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US external debt sustainability revisited: Bayesian analysis of extended Markov switching unit root test

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  • Takeuchi, Fumihide

Abstract

The sustainability of US external debt, which has been an issue of global concern, is analyzed using a Markov switching (MS) unit root test applied to the flow of debt, i.e., the current account. The first to apply the MS unit root test to the issue of US external debt in order to examine local stationarity and global stationarity were Raybaudi et al. (2004). This paper introduces an extended MS unit root test where the transition probability is time-varying rather than fixed, as is usually the case, and the change of probability is explained by the real exchange rate, which theory suggests has a close relationship with the external balance. The extended MS unit root test calculated by the Markov Chain Monte Carlo (MCMC) method provides us with new insights on the issue of US external debt in recent years, suggesting that even though the debt/current account-GDP ratio remains relatively high, the probability of stationarity (sustainability) is unexpectedly high when recent US dollar depreciation is taken into account.

Suggested Citation

  • Takeuchi, Fumihide, 2010. "US external debt sustainability revisited: Bayesian analysis of extended Markov switching unit root test," Japan and the World Economy, Elsevier, vol. 22(2), pages 98-106, March.
  • Handle: RePEc:eee:japwor:v:22:y:2010:i:2:p:98-106
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    Cited by:

    1. Chen, Shyh-Wei & Xie, Zixiong, 2015. "Testing for current account sustainability under assumptions of smooth break and nonlinearity," International Review of Economics & Finance, Elsevier, vol. 38(C), pages 142-156.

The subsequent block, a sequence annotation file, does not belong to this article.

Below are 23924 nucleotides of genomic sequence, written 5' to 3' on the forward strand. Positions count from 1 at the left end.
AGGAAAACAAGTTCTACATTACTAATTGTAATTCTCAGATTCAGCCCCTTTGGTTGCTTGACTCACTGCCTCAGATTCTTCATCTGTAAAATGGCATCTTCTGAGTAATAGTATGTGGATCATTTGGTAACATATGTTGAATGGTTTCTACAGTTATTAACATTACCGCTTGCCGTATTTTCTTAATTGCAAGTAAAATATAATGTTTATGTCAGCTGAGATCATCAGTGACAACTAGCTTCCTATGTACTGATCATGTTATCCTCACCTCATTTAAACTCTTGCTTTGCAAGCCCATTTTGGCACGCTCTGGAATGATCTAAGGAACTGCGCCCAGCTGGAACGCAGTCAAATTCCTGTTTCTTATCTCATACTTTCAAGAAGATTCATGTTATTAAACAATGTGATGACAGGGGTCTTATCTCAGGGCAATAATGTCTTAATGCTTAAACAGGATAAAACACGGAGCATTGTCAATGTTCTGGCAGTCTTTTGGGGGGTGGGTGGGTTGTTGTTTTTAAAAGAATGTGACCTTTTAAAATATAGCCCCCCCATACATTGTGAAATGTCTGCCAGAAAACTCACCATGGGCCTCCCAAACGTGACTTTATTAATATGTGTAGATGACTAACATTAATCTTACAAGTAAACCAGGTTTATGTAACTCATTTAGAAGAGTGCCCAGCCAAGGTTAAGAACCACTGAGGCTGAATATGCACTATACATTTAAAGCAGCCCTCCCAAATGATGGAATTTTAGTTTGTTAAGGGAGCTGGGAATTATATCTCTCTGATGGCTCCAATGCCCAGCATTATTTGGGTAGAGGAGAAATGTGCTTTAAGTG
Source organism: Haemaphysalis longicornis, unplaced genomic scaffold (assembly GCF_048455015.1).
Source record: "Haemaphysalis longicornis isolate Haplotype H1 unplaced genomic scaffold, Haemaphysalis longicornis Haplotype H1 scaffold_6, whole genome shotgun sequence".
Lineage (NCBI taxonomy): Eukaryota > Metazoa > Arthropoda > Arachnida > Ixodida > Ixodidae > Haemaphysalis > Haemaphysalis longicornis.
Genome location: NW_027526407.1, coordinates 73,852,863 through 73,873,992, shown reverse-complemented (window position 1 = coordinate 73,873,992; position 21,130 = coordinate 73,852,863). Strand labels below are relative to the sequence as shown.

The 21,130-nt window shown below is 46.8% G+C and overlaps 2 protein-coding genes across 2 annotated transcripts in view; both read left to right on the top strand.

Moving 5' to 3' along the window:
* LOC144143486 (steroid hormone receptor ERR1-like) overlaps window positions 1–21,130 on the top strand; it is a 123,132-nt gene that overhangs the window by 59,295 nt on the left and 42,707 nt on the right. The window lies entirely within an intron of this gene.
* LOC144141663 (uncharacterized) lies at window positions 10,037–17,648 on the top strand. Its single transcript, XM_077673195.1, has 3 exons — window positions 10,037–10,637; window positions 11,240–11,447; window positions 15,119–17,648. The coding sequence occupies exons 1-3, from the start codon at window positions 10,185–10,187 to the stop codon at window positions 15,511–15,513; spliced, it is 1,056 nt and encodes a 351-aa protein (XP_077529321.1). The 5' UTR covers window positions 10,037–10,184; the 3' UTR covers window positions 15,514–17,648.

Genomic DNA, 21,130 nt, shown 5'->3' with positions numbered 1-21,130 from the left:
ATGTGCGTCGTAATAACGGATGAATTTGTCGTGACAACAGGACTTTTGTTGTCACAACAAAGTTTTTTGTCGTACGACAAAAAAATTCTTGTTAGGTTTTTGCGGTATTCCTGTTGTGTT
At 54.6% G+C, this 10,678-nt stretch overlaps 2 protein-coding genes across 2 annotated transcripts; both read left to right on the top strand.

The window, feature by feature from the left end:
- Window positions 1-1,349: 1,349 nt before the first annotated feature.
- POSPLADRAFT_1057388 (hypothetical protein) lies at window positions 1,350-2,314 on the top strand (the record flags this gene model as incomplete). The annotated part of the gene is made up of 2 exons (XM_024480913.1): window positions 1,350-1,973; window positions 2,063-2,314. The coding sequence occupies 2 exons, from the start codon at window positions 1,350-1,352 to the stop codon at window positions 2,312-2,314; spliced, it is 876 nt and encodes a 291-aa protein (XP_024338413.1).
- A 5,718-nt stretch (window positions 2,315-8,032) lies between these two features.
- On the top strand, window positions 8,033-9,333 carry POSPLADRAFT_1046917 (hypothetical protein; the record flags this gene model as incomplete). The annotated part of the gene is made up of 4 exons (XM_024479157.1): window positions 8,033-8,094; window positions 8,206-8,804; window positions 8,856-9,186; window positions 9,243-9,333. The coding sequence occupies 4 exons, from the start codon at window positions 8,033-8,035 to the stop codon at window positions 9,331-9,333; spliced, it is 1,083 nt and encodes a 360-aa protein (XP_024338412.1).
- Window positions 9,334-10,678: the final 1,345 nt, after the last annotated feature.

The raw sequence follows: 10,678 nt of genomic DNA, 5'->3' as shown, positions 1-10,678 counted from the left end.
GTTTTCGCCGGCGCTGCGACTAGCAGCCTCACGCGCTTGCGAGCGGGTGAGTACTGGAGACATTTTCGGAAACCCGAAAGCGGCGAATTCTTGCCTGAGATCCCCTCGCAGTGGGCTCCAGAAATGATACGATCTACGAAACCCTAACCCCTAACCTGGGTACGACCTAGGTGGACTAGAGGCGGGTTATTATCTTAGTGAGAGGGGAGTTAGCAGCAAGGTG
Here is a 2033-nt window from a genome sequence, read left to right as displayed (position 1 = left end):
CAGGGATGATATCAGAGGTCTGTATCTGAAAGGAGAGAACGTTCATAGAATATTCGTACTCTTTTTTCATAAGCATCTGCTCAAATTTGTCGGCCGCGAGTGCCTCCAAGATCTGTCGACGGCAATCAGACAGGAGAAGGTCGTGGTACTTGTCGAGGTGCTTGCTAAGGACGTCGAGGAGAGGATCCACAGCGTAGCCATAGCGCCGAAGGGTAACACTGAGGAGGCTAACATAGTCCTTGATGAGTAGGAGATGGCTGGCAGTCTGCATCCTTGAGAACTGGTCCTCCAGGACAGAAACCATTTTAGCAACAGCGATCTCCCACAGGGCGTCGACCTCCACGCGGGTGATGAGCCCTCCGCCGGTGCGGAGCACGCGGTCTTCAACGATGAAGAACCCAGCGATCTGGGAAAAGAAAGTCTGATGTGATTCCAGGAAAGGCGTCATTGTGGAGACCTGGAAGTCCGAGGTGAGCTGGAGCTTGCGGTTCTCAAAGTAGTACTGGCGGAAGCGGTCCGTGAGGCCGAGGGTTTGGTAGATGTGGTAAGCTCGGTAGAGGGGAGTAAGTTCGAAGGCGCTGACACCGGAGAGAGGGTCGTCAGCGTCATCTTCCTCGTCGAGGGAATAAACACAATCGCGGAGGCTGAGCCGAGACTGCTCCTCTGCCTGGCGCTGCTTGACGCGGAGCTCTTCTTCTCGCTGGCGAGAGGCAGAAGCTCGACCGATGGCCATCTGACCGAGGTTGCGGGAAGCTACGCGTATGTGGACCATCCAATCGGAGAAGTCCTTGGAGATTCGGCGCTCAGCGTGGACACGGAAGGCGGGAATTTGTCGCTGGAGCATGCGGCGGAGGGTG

2. Chen, Shyh-Wei, 2014. "Smooth transition, non-linearity and current account sustainability: Evidence from the European countries," Economic Modelling, Elsevier, vol. 38(C), pages 541-554.
    3. Evan Lau & Ahmad Zubaidi Baharumshah & Soon, 2013. "The behavior of external debt in Asian countries: evidence based on panel unit root tests," Journal of Business Economics and Management, Taylor & Francis Journals, pages 377-394.
    4. Ismet GOCER & Mehmet MERCAN, 2016. "Which country after Greece? Sustainability of budget deficits in selected EU countries: A panel cointegration analysis with multiple structural breaks under cross-section dependence," Theoretical and Applied Economics, Asociatia Generala a Economistilor din Romania - AGER, vol. 0(3(608), A), pages 205-220, Autumn.
    5. Ismet GOCER & Mehmet MERCAN, 2016. "Which country after Greece? Sustainability of budget deficits in selected EU countries: A panel cointegration analysis with multiple structural breaks under cross-section dependence," Theoretical and Applied Economics, Asociatia Generala a Economistilor din Romania - AGER, pages 205-220.
    6. Cevik, Emrah Ismail & Dibooglu, Sel, 2013. "Persistence and non-linearity in US unemployment: A regime-switching approach," Economic Systems, Elsevier, vol. 37(1), pages 61-68.
    7. Mei-Yin Lin, 2014. "The Sustainability of External Debt in OECD Countries: Evidence from Quantile Autoregression," Research in World Economy, Research in World Economy, Sciedu Press, vol. 5(2), pages 31-42, September.

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